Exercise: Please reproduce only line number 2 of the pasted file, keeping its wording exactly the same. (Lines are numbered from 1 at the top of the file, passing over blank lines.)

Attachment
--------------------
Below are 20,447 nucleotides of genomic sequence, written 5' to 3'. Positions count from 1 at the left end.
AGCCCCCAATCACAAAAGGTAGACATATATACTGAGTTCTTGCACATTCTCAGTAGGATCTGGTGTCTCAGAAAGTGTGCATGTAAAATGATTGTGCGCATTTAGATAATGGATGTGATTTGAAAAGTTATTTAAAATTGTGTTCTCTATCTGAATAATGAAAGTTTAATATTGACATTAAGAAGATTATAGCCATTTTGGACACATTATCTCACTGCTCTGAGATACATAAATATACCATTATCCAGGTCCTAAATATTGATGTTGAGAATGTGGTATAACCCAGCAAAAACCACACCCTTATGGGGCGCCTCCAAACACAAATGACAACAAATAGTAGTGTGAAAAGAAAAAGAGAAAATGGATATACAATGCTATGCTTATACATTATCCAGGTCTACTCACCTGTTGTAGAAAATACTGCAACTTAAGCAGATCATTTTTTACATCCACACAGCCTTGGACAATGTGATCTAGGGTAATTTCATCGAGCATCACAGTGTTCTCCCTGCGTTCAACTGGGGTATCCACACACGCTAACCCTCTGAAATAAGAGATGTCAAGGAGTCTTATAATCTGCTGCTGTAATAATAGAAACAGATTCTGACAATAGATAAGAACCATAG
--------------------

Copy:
AGCCCCCAATCACAAAAGGTAGACATATATACTGAGTTCTTGCACATTCTCAGTAGGATCTGGTGTCTCAGAAAGTGTGCATGTAAAATGATTGTGCGCATTTAGATAATGGATGTGATTTGAAAAGTTATTTAAAATTGTGTTCTCTATCTGAATAATGAAAGTTTAATATTGACATTAAGAAGATTATAGCCATTTTGGACACATTATCTCACTGCTCTGAGATACATAAATATACCATTATCCAGGTCCTAAATATTGATGTTGAGAATGTGGTATAACCCAGCAAAAACCACACCCTTATGGGGCGCCTCCAAACACAAATGACAACAAATAGTAGTGTGAAAAGAAAAAGAGAAAATGGATATACAATGCTATGCTTATACATTATCCAGGTCTACTCACCTGTTGTAGAAAATACTGCAACTTAAGCAGATCATTTTTTACATCCACACAGCCTTGGACAATGTGATCTAGGGTAATTTCATCGAGCATCACAGTGTTCTCCCTGCGTTCAACTGGGGTATCCACACACGCTAACCCTCTGAAATAAGAGATGTCAAGGAGTCTTATAATCTGCTGCTGTAATAATAGAAACAGATTCTGACAATAGATAAGAACCATAG